Story By: Fran Miller // Proprietor Abe Marapao, Winemaker Rudy Zuidema and Pablo Ortega from the Napa de Oro production team. // Photo By: Vincent Gotti
GOES for the GOLD
Rudy Zuidema’s appointment as winemaker at St. Helena’s new Napa de Oro winery could be called serendipitous, but that would be an understatement. That the highly respected Zuidema should return after nearly 30 years to the site of his original winemaking training could be called poetic, even prophetic.
Zuidema’s path to Napa de Oro was not of the straight and narrow. Hired initially as a consultant by friends Abe Marapao and Noe Taojo to conduct due diligence on Napa Valley wineries that the duo planned to acquire, Zuidema’s job was to provide honest assessments of the pros and cons of the wineries. Finding none perfectly suited to Marapao and Taojo’s vision of a first-class, state-of-the-art facility, Zuidema suggested instead that the pair create their own wine brand. “We had some difficulty in initially finding our perfect Napa property, so Rudy suggested we create our brand without having to first own a winery,” said Marapao, an attorney who practices in both the Philippines and in California. “This was a very welcome development, so we started by creating and investing in a brand, the name of which honors Noe’s profession, and the label design of which honors our birthplace, featuring the Philippine flag and its silhouette of Mt. Apo, the tallest mountain in the rich Philippine mining region of Davao. And then we hired Rudy to make our wine–our liquid gold.”
In October 2019, the partners purchased a six-acre property in the heart of Coombsville, of which two acres were planted to Cabernet Sauvignon. The plan was to make an Estate wine out of the vineyard grapes. The first batch of wines came out in March 2020 under their label Napa de Oro, the name so chosen to honor Taojo’s profession in the Philippine gold mining industry.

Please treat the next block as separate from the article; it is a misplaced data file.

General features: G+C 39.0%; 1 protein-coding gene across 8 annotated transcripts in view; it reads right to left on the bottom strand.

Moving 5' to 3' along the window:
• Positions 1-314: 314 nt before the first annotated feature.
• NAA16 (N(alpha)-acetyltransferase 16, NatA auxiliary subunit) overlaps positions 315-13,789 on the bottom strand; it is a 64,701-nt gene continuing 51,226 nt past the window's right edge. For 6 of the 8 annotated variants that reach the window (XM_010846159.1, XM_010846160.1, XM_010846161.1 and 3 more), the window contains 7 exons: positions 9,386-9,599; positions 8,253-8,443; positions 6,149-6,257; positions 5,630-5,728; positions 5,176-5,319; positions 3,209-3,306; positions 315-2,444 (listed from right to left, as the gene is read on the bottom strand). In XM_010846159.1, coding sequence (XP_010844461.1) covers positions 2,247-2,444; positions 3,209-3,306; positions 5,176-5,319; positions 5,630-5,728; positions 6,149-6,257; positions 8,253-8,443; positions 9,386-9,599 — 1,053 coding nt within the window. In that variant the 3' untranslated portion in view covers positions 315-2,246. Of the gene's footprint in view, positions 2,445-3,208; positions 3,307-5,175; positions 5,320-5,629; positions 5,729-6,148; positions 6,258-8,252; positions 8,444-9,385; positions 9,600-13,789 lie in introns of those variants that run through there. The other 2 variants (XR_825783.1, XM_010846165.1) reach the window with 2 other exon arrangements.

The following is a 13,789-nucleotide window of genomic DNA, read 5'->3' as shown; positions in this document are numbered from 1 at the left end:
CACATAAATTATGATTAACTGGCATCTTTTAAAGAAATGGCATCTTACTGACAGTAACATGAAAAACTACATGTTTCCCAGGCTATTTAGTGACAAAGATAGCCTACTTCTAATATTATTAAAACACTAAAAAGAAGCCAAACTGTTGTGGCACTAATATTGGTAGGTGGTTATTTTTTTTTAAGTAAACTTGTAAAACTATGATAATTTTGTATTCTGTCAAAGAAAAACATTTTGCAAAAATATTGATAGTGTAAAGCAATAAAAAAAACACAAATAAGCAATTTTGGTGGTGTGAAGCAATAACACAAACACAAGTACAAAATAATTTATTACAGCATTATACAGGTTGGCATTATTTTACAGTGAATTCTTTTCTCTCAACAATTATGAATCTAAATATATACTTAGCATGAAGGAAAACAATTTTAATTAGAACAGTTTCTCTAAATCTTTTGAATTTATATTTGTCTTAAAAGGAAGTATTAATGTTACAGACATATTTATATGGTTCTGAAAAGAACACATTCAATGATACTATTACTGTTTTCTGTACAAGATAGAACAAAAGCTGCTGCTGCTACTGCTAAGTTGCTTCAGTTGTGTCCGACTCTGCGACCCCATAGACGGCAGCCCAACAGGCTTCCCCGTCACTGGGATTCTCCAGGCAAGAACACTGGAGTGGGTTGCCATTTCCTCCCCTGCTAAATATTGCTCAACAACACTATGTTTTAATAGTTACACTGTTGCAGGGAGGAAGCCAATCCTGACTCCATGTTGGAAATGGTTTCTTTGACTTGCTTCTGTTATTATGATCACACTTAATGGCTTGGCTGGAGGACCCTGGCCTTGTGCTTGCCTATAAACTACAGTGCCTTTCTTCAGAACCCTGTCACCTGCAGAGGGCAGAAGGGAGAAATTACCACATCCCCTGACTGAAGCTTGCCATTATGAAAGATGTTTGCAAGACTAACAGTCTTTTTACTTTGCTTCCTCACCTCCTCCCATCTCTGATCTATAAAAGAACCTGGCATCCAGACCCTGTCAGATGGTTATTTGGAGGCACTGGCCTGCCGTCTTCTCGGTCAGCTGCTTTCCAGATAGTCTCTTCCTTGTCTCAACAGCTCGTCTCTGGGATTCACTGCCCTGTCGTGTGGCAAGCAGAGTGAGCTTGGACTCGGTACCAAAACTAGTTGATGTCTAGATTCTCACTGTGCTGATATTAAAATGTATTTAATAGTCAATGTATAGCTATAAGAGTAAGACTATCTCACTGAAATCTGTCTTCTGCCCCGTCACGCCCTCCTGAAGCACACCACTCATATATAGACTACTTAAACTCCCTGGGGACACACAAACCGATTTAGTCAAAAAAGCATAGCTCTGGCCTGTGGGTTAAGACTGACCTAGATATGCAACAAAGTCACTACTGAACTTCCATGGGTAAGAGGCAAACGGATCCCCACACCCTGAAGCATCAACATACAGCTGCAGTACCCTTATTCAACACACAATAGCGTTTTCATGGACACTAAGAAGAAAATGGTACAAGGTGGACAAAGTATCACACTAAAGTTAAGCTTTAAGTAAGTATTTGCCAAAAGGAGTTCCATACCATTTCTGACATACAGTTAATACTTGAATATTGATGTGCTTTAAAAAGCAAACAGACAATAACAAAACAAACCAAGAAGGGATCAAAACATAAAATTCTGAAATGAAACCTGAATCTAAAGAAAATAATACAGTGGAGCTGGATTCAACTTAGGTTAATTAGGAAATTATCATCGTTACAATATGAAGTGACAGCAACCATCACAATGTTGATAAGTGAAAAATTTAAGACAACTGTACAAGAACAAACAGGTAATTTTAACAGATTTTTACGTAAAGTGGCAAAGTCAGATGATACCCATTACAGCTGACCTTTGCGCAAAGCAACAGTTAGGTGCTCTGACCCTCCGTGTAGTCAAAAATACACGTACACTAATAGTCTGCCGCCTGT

Then they waited as they and Zuidema continued their search for the ideal wine estate. Finally, two and half years later, that property revealed itself. In June of 2021, Marapao and Taojo became the proprietors of the former Tudal Estate, one of Napa’s most historic wineries.
Some might call it fate; Zuidema certainly does. This 10 acre Napa River-adjacent property brings Zuidema’s wine career full circle. His first head winemaking job was at Robert Craig, directly across from Tudal, where he would wander across the street occasionally to confer with the sage Arnie Tudal, who took the then 28-year-old under his wing. Zuidema would go on to take his Tudal-acquired knowledge to varied positions at other wineries before his aunt referred him years later to a young winemaker she knew who was seeking a consultant. That winemaker was Arnie Tudal’s son, John Tudal. Zuidema’s second turn with Tudal became a six-year consultancy starting in 2012.